Memory & machines: A study in goal-oriented dialogue systems
Talking to machines to get things done
We have become familiar with talking to personal assistants such as SIRI or Cortana to get simple tasks accomplished. A popular feature is setting reminders: it is more efficient to say everything in one sentence instead of entering several fields (task name, day, time etc) manually on a phone screen. More recently, text-based conversational agents (or chatbots) have been made easier to access and develop through platforms such as Facebook Messenger. We can still say everything in one sentence, but we can directly type it and avoid talking out loud in the street or dealing with bad speech recognition in noisy environments.
Conversational agents, whether in research or in industry, have been mostly designed so far for one use-case: the user knows exactly which tasks she wants to accomplish. For this particular use-case, there is no need for any complex interaction: the conversational agent simply needs to gather all the information necessary to accomplish the task. The same process is used for information seeking. For instance, if you look for a restaurant through a chatbot, the bot will ask for some criteria (e.g., type of food) and return a few results.
A need for memory
Restaurant-seeking is a simple task because there are few parameters. We are working towards the next generation of chatbots and we have decided to tackle the more complex task of vacation planning. In this case, many parameters need to be decided: hotel type, destination, budget, flight time and so on. Not only are there more parameters, but these parameters are often quite vague: you might want to go to South America but you don’t know exactly which country you want to visit first; you have preferences for hotels but are ready to compromise, etc. In this setting, there is a decision-making process, and this process is based on preferences and constraints, but also on the available vacation packages.
Supporting this kind of decision-making process in conversational systems implies adding memory. Memory is necessary to track different vacation packages or preferences set by the user during the dialogue. For instance, consider comparisons. If a user wants to compare different vacation packages, then the conversational agent should be able to recall all the properties pertaining to each package.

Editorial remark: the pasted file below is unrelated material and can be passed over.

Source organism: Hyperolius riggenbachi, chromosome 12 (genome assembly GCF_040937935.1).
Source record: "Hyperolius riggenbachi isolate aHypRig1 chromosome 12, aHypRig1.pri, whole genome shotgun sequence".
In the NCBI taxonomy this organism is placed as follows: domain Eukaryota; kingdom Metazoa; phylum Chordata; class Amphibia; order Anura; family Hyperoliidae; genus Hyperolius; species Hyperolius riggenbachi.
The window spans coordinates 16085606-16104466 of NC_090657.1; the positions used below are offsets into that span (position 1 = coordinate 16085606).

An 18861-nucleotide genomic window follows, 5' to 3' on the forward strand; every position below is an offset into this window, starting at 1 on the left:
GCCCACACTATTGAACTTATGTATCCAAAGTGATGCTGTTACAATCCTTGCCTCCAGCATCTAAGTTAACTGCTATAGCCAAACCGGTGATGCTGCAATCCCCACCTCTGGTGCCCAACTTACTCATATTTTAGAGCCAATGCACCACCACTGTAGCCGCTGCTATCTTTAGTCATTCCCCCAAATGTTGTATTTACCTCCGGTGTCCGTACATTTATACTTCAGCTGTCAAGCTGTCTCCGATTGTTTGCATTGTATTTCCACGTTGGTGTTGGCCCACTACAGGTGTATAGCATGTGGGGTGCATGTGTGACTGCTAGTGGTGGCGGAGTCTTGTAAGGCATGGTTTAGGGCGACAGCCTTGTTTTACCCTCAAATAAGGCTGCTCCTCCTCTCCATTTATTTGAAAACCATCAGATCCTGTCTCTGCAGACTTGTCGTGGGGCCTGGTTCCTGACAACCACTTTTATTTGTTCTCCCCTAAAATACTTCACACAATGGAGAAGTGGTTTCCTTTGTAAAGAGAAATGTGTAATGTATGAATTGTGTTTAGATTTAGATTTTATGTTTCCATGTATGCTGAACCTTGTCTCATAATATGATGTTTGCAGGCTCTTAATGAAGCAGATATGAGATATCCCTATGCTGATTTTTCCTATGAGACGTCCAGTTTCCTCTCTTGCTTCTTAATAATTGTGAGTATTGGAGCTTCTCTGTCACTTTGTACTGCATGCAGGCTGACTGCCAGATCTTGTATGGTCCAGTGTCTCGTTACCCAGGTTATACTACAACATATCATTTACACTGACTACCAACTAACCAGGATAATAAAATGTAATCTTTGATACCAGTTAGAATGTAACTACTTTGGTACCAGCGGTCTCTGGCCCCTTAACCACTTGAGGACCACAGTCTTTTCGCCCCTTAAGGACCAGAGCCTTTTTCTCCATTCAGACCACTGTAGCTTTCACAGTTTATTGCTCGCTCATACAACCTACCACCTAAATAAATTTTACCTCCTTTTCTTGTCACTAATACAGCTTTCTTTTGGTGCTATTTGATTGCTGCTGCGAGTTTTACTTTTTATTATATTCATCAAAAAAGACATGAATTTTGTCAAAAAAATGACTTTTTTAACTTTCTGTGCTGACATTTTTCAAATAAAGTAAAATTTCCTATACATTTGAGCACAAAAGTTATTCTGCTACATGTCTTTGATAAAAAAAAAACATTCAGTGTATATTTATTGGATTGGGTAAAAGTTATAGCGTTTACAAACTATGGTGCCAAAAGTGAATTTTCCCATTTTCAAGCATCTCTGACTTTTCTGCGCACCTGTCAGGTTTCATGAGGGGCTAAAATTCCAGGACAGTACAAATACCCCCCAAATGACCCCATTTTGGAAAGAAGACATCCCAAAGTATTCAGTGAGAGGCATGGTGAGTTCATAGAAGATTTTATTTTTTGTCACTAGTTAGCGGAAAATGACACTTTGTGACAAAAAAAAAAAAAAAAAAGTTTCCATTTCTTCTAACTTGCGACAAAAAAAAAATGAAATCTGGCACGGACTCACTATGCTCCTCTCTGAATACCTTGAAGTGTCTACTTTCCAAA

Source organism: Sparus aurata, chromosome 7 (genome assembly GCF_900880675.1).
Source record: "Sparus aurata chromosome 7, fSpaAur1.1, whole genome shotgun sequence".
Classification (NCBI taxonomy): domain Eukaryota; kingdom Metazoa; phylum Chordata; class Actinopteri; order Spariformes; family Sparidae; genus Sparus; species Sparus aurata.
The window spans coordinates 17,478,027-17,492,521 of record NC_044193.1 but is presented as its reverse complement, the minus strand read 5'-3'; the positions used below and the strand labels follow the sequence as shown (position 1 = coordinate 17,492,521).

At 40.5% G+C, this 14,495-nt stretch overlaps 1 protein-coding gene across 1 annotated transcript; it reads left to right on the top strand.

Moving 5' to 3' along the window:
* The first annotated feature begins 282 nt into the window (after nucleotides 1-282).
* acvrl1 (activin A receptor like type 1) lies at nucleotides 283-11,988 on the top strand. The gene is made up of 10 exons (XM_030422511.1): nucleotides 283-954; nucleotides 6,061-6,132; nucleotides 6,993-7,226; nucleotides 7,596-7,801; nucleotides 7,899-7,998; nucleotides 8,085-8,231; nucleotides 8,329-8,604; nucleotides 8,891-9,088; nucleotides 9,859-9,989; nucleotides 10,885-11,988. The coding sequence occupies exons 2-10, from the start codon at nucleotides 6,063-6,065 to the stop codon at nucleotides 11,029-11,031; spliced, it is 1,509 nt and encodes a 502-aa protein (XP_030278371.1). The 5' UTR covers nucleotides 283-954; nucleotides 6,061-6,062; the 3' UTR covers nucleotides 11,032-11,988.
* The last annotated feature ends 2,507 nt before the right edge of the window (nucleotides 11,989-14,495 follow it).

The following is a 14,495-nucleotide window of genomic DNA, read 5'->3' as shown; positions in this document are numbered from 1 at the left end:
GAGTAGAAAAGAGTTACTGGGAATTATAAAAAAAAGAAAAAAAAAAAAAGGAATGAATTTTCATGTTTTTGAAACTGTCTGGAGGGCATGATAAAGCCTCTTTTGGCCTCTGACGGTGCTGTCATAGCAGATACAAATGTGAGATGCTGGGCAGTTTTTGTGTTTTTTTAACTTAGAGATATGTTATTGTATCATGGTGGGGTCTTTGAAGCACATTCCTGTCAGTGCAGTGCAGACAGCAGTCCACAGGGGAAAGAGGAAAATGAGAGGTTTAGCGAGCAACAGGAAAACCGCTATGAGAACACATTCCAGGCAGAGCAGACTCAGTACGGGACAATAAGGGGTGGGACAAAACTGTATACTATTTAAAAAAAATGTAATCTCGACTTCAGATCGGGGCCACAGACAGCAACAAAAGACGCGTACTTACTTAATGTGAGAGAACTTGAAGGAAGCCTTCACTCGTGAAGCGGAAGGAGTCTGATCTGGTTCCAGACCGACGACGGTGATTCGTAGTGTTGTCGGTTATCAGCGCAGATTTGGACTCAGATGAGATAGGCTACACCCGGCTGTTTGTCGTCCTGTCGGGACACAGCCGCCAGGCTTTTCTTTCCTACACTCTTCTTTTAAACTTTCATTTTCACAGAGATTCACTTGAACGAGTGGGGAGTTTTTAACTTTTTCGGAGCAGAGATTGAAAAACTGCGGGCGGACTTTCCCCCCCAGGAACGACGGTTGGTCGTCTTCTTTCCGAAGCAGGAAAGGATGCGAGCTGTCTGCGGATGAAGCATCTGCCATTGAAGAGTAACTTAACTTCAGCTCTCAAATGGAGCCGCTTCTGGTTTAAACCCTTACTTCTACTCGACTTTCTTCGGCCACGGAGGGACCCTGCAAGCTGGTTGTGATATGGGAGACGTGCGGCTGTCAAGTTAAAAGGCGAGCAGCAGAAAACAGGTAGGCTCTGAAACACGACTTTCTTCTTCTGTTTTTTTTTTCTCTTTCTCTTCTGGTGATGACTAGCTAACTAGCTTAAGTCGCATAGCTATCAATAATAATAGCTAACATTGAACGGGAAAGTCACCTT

We need to switch from the sequential information-seeking process to a process that enables users to consider different options, go back and forth between packages, and make up their minds based on the available options.
To build such a system, we need adequate data. We have published a paper and developed a dataset for academic research comprising dialogues that require memory. Microsoft Research Montreal’s Frames dataset is a corpus of 1,369 human-human dialogues collected by humans role-playing a dialogue between a customer and a travel agent. The person playing the customer role had a vague idea of wanting to take a vacation and asked many questions to the travel agent – flights, hotels, destinations and so on.
To build the Frames dataset, a team of 12 human participants collected data over a period of 20 days. We deployed a Slack bot to allow participants to converse with each other. Participants were encouraged to use natural language. At the beginning of each dialogue, the participant who was playing the role of the user was given an objective to find a vacation package given a few constraints. Examples of constraints are: a certain number of people, a particular destination, a rigid budget. Where no packages were available, the user would either end the dialogue or change a few of her constraints. On the other side, the wizards (participants playing the role of the chatbot) received a link to a search interface every time a user was connected with them. The search interface was a simple GUI with all the searchable fields in the database:
At the conclusion of the dialogue, the users were asked to rate the cooperativity of the wizards, on a scale of 1 to 5.
In order to measure and test the memory capabilities of conversational agents, we formalize a new task called frame tracking. In frame tracking, the conversational agent must simultaneously track multiple semantic frames throughout the dialogue. A semantic frame can be see as a summary of the dialogue: it contains the user’s preferences and the user’s questions. Frame tracking is an extension of state tracking. In state tracking, all the information summarizing dialogue history is compressed into one semantic frame. This is what is used for sequential information-seeking. This implies that if the user changes the value of a constraint, this value overwrites the previous one so there is no way to return to any earlier state of the dialogue. Since in our dataset, users can compare different options, we need to keep track of these options in separate frames.